FPA Member Code of Practice


All members of the Foodservice Packaging Association agree to abide by the FPA Code of Practice.

  • To operate their businesses in accordance with the laws, rules and regulations operating within the UK and EU within the markets in which they operate.
  • In the making of claims for products for sale within the EU, to quote evidence of receipt of any applicable EU certifications, standards and other approvals if required to make such a claim within the EU and be able to provide these upon request.
  • All products sold or produced for sale within the EU to be fully compliant with EU legislation and the legislation of individual EU member nations where sold. Copies of accreditation to be provided upon request.
  • To ensure their business takes all steps required to prevent an adverse impact upon the environment and that good environmental practices within their business are encouraged.
  • Not to discuss at any FPA event any item that might be construed as in breach neither of EU competition law nor to collude with other members in a way that breaches EU competition regulations. The terms of FPA Governance are detailed below and apply to all members.
  • To ensure all public statements made by and on behalf of the Member are decent, honest and truthful to the best of your knowledge, understanding and belief.
  • To support the global set of principles for corporate social responsibility set out in the Global Compact (appended), this includes operating fair employment practices.
  • To apply the highest ethical trading standards and never knowingly operate a business in such a way as to bring the foodservice packaging industry into disrepute.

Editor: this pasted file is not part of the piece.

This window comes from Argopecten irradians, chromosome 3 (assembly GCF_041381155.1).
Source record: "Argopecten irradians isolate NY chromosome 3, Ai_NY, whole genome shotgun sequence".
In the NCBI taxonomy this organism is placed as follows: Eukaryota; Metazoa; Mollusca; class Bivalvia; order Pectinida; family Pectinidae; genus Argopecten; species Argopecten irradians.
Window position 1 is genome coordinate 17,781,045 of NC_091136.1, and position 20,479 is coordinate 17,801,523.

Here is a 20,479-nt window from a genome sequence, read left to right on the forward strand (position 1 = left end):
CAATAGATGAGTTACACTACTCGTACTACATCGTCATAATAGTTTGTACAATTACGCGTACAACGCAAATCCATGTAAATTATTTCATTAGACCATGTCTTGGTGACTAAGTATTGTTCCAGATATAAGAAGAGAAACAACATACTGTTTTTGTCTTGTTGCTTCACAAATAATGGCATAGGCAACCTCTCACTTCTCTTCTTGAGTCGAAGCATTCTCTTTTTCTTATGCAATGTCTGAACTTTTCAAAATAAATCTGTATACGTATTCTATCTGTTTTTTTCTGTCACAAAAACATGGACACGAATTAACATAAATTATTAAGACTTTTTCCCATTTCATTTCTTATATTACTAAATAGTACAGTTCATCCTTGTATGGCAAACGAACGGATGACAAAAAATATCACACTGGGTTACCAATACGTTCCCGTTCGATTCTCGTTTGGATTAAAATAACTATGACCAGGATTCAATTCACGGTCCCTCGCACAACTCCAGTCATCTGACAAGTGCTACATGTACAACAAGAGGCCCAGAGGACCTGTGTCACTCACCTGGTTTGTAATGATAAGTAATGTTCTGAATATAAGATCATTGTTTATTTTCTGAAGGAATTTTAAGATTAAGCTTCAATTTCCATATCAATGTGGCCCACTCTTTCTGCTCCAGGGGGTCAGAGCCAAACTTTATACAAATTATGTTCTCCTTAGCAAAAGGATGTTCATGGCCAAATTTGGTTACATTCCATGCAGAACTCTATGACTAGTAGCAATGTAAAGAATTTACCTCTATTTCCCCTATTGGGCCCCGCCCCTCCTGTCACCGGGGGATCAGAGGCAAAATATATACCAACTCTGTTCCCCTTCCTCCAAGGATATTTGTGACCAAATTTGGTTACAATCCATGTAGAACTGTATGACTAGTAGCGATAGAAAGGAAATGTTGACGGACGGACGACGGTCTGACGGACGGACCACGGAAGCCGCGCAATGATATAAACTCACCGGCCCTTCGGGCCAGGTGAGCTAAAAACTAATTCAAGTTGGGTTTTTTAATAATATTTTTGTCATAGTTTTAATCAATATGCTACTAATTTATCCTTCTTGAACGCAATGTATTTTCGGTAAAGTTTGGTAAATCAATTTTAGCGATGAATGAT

In the event a member is alleged to be in breach of this code the member shall be notified in writing by the Executive Director. The member will be given 6 weeks in which to refute the allegation and to satisfy the Executive Committee of the Foodservice Packaging Association that they are fully compliant with the Code.

In the event such compliance is not received nor allegation rebutted by the due date the allegation will be discussed in confidence by the Committee of the Foodservice Packaging Association.

The member will be notified in writing of the outcome.

The member shall be afforded the right to appeal in person provided this request is made within 7 days of receipt of the outcome. The appeal shall be heard by a panel independent of the FPA.

The final decision made by the Appeal Committee is binding.

In the event a Member has been proven to be in breach of this Code the following will apply:

  • The Member’s Membership will immediately cancelled
  • There will be no rebate of any unused membership fee
  • The Member will not be permitted to attend any Foodservice Packaging Association function ad a guest of another Member. Any tickets for events purchased will be cancelled however there will be no rebate made for such tickets cancelled
  • The member will be required to remove the FPA logo from their web site, marketing, products, display and print.


Industry associations exist primarily to defend common interests, promote better knowledge and expertise, and exchange non-competitive information. This is the case for the Foodservice Packaging Association. To ensure that the Foodservice Packaging Association does not unintentionally compromise its long-standing tradition of good governance, the following guidelines (based on The European Chemistry Council’s (CEFIC) publicly available governance and compliance policy) apply to members when attending FPA events and meetings. They are . Members may wish to consult a legal expert.

Guidelines for FPA meetings and Events